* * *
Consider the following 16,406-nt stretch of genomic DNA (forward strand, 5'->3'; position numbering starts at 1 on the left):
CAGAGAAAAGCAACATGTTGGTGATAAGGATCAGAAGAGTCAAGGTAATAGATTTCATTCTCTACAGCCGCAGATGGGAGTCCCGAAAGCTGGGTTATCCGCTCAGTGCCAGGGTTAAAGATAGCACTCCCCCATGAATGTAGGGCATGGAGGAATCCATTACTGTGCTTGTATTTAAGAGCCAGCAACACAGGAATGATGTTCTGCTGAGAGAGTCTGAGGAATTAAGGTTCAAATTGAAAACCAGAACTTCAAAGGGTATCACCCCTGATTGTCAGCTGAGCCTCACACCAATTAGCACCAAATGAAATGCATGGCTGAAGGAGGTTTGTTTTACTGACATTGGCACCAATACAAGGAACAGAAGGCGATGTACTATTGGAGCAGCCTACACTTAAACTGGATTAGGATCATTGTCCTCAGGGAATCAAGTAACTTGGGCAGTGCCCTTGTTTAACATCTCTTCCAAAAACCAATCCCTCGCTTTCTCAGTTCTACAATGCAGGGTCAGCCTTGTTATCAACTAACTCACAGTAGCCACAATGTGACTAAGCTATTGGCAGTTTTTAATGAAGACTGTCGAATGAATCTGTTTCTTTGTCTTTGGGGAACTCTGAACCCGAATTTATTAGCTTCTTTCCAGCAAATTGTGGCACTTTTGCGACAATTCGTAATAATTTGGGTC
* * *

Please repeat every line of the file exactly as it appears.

Consider the following 16,406-nt stretch of genomic DNA (forward strand, 5'->3'; position numbering starts at 1 on the left):
CAGAGAAAAGCAACATGTTGGTGATAAGGATCAGAAGAGTCAAGGTAATAGATTTCATTCTCTACAGCCGCAGATGGGAGTCCCGAAAGCTGGGTTATCCGCTCAGTGCCAGGGTTAAAGATAGCACTCCCCCATGAATGTAGGGCATGGAGGAATCCATTACTGTGCTTGTATTTAAGAGCCAGCAACACAGGAATGATGTTCTGCTGAGAGAGTCTGAGGAATTAAGGTTCAAATTGAAAACCAGAACTTCAAAGGGTATCACCCCTGATTGTCAGCTGAGCCTCACACCAATTAGCACCAAATGAAATGCATGGCTGAAGGAGGTTTGTTTTACTGACATTGGCACCAATACAAGGAACAGAAGGCGATGTACTATTGGAGCAGCCTACACTTAAACTGGATTAGGATCATTGTCCTCAGGGAATCAAGTAACTTGGGCAGTGCCCTTGTTTAACATCTCTTCCAAAAACCAATCCCTCGCTTTCTCAGTTCTACAATGCAGGGTCAGCCTTGTTATCAACTAACTCACAGTAGCCACAATGTGACTAAGCTATTGGCAGTTTTTAATGAAGACTGTCGAATGAATCTGTTTCTTTGTCTTTGGGGAACTCTGAACCCGAATTTATTAGCTTCTTTCCAGCAAATTGTGGCACTTTTGCGACAATTCGTAATAATTTGGGTC